Committee 2017- 2018
|International Services||Zena Milroy|
|Club Correspondent||Loretta Waddell|
|September 14th||Falkirk Rotary - President Margaret Lyon|
|October 12th||The Wojfek Bear.- Aileen Orr. Please bring a teddy bear|
|November 10th||Charter Lunch & visit of District Chairman|
|December 14th||Christmas Meeting tba|
|January 11th||The Story of Jute.- Sandra Thomson|
|February 8th||Paws for Progress - Suzanne Ruby|
|March 8th||Business Meeting|
|April 12th||The Role of the Pharmacist in the Community - Eileen Peebles|
|May 10th||Open Visitor Meeting Speaker tba|
|June 14th||AGM and Handover|
Community Service Presentation of Baby Clothes at Forth Valley Hospital
L To R.Anne Stenhouse, Dorothy McClements, Nurse in Charge, Evelyn Hill (Convener). May 2017
Culross Summer Outing. June 2017
Group of Members inc. Valerie Dillon Programme Convener. 4th left.
International Service Afternoon Tea. March 2017
Group of Kitchen helpers with Convener Sandra in charge of the Coffee Pot.
About the area
All roads and rails lead to Falkirk, situated in the Forth valley some 19 miles along the M9 from Edinburgh, and 18 miles from Glasgow. A fair-sized and bustling town with the charm of narrow cobbled lanes and streets full of speciality shops.
Significant changes have shaped the character of the district over the last 150 years. Named Rome's Northern frontier the defensive Antonine wall was built, the remains of which can be seen in the grounds of Callender Rouse. Caliender Rouse, now a museum, is the focal point of 600 years of history and gives a real insight into the history of Scotland itself.
Falkirk became regarded as the cradle of the industrial Revolution with the founding of the Carron Iron Works in 1759. Many iron foundries fed by coal minmg have been the hallmark of the area with evidence of their products throughout the world. These industries have now come to an end but provide a magnificent cultural heritage. Replaced by heautiffil parks, canal walks, restaurants and entertainment programmes during the year, the ethos of Falkirk is cosmopolitan with an eye to conservation but committed to the challenge of the 21st. century.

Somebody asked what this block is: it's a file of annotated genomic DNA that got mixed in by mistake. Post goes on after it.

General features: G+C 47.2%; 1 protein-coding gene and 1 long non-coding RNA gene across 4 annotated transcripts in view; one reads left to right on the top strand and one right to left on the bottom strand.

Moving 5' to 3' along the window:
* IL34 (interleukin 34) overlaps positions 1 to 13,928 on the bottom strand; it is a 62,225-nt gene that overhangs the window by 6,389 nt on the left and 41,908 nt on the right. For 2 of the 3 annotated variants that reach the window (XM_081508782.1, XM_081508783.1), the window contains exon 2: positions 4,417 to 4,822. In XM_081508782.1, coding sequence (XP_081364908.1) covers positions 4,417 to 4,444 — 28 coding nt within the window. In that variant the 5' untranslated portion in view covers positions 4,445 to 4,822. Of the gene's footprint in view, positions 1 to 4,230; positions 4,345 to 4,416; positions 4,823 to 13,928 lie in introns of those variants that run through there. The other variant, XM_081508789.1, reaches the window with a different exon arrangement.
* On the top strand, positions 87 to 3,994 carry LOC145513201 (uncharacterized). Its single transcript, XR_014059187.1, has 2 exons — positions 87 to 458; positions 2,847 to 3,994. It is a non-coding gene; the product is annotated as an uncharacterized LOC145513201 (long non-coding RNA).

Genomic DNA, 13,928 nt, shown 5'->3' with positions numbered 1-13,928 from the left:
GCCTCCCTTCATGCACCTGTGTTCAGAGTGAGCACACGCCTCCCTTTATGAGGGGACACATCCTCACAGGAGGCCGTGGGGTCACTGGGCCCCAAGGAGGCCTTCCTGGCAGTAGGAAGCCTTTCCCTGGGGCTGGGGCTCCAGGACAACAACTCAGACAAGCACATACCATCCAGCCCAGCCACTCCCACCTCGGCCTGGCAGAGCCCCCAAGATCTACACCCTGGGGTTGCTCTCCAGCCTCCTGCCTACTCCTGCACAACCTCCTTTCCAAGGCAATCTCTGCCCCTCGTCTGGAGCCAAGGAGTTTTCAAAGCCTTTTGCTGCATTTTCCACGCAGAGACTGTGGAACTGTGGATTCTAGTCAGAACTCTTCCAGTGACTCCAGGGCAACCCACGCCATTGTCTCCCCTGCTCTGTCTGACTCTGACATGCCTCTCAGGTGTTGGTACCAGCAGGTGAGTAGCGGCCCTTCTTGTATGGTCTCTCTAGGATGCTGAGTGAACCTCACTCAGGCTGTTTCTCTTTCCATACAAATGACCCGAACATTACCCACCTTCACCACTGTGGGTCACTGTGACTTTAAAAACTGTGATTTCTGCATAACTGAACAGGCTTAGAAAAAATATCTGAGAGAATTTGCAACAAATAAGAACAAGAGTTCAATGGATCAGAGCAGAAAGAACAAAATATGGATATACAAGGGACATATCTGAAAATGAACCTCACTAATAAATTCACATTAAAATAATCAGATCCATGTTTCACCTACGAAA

Falkirk is home to the world renowned Falkirk Wheel, which links the Forth and Clyde canal with the Union canal. These canals differ in height by 35m and used to be linked by a series of 11 locks over a distance exceeding a mile. They are now linked by the world's only boat lift, a stunning visual and engineering feat, and an extremely popular visitor attraction.
The Seagull Trust which provides canal cruising in Scotland (free for disabled) has a base in Falkirk. It provides free canal trips for disabled people along the revitalised canals.
Falkirk also claims to have the smallest street in Scotland, Wooer Street, find it if you can behind the Steeple... obviously not much wooing there!